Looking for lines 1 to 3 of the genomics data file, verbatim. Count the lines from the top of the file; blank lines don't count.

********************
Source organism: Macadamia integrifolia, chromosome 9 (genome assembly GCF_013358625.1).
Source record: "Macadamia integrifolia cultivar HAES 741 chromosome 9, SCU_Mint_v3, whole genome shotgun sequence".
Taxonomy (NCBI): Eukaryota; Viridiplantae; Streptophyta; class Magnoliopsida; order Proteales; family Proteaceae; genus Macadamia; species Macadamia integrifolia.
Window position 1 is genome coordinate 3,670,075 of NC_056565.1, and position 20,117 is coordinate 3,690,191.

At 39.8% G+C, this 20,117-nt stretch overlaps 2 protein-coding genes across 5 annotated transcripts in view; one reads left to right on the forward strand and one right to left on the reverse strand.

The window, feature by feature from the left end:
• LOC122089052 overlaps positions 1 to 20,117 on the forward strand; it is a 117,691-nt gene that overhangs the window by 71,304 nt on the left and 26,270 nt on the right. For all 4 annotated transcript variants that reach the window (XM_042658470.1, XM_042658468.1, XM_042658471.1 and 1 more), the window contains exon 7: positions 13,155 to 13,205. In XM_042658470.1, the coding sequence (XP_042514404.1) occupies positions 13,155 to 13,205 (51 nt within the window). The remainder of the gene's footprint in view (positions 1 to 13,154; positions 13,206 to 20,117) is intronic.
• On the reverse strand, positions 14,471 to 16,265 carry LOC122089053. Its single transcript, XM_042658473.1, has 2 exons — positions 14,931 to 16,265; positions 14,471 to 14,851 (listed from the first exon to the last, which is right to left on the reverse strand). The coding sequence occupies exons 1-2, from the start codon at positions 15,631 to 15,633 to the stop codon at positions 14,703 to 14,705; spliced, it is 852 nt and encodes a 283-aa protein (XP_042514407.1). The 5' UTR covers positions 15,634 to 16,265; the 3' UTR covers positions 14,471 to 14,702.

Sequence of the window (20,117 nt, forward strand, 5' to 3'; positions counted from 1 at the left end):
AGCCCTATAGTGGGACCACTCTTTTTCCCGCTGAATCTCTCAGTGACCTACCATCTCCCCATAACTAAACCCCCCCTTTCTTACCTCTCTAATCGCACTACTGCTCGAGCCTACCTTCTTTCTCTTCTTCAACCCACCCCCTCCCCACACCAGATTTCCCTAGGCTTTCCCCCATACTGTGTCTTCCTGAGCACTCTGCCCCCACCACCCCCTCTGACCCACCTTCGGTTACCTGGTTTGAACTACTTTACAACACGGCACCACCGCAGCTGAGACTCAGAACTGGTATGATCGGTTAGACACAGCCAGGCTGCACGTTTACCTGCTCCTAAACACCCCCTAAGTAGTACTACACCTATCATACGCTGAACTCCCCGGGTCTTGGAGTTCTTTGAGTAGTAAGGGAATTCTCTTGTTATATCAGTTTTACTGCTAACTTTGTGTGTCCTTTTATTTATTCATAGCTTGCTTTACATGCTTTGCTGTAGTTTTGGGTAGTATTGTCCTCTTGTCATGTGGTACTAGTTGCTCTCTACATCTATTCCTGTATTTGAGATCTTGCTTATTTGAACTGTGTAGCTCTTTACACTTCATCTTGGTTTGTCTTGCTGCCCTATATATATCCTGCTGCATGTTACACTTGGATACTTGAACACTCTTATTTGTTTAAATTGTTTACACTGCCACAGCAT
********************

Source organism: Macadamia integrifolia, chromosome 9 (genome assembly GCF_013358625.1).
Source record: "Macadamia integrifolia cultivar HAES 741 chromosome 9, SCU_Mint_v3, whole genome shotgun sequence".
Taxonomy (NCBI): Eukaryota; Viridiplantae; Streptophyta; class Magnoliopsida; order Proteales; family Proteaceae; genus Macadamia; species Macadamia integrifolia.